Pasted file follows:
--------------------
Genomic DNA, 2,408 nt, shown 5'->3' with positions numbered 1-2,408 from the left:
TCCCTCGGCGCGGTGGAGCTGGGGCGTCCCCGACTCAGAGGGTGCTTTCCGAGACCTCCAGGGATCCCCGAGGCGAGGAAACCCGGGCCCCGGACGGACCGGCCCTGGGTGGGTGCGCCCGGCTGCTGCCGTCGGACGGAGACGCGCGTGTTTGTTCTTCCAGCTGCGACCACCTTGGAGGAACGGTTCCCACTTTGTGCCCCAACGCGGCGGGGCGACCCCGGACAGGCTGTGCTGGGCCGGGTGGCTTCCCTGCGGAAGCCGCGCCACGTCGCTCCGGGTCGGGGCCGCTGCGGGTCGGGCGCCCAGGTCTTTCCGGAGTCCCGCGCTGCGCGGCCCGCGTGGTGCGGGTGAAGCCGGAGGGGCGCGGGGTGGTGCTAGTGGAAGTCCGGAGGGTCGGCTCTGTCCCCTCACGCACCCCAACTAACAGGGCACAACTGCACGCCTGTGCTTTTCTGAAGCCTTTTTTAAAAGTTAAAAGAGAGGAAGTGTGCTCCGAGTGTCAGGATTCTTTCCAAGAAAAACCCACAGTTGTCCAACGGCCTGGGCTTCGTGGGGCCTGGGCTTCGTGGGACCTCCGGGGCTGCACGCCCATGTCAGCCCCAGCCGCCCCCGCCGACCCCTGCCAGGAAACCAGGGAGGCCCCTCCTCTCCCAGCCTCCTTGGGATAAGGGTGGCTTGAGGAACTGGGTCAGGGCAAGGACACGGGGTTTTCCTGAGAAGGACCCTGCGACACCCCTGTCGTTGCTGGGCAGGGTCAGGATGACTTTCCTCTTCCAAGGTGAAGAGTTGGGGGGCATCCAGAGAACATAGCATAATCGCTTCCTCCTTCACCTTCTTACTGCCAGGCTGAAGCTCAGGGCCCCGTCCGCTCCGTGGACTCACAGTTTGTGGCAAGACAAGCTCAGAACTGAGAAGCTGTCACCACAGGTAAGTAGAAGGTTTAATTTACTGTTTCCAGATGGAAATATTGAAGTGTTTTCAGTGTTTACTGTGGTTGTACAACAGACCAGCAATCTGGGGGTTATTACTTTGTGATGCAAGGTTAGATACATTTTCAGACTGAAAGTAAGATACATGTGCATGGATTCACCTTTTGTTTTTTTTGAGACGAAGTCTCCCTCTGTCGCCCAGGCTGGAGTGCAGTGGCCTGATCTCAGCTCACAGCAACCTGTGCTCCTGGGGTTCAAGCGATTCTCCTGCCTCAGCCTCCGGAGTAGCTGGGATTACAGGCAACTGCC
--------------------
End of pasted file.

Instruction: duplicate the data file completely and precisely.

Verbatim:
Genomic DNA, 2,408 nt, shown 5'->3' with positions numbered 1-2,408 from the left:
TCCCTCGGCGCGGTGGAGCTGGGGCGTCCCCGACTCAGAGGGTGCTTTCCGAGACCTCCAGGGATCCCCGAGGCGAGGAAACCCGGGCCCCGGACGGACCGGCCCTGGGTGGGTGCGCCCGGCTGCTGCCGTCGGACGGAGACGCGCGTGTTTGTTCTTCCAGCTGCGACCACCTTGGAGGAACGGTTCCCACTTTGTGCCCCAACGCGGCGGGGCGACCCCGGACAGGCTGTGCTGGGCCGGGTGGCTTCCCTGCGGAAGCCGCGCCACGTCGCTCCGGGTCGGGGCCGCTGCGGGTCGGGCGCCCAGGTCTTTCCGGAGTCCCGCGCTGCGCGGCCCGCGTGGTGCGGGTGAAGCCGGAGGGGCGCGGGGTGGTGCTAGTGGAAGTCCGGAGGGTCGGCTCTGTCCCCTCACGCACCCCAACTAACAGGGCACAACTGCACGCCTGTGCTTTTCTGAAGCCTTTTTTAAAAGTTAAAAGAGAGGAAGTGTGCTCCGAGTGTCAGGATTCTTTCCAAGAAAAACCCACAGTTGTCCAACGGCCTGGGCTTCGTGGGGCCTGGGCTTCGTGGGACCTCCGGGGCTGCACGCCCATGTCAGCCCCAGCCGCCCCCGCCGACCCCTGCCAGGAAACCAGGGAGGCCCCTCCTCTCCCAGCCTCCTTGGGATAAGGGTGGCTTGAGGAACTGGGTCAGGGCAAGGACACGGGGTTTTCCTGAGAAGGACCCTGCGACACCCCTGTCGTTGCTGGGCAGGGTCAGGATGACTTTCCTCTTCCAAGGTGAAGAGTTGGGGGGCATCCAGAGAACATAGCATAATCGCTTCCTCCTTCACCTTCTTACTGCCAGGCTGAAGCTCAGGGCCCCGTCCGCTCCGTGGACTCACAGTTTGTGGCAAGACAAGCTCAGAACTGAGAAGCTGTCACCACAGGTAAGTAGAAGGTTTAATTTACTGTTTCCAGATGGAAATATTGAAGTGTTTTCAGTGTTTACTGTGGTTGTACAACAGACCAGCAATCTGGGGGTTATTACTTTGTGATGCAAGGTTAGATACATTTTCAGACTGAAAGTAAGATACATGTGCATGGATTCACCTTTTGTTTTTTTTGAGACGAAGTCTCCCTCTGTCGCCCAGGCTGGAGTGCAGTGGCCTGATCTCAGCTCACAGCAACCTGTGCTCCTGGGGTTCAAGCGATTCTCCTGCCTCAGCCTCCGGAGTAGCTGGGATTACAGGCAACTGCC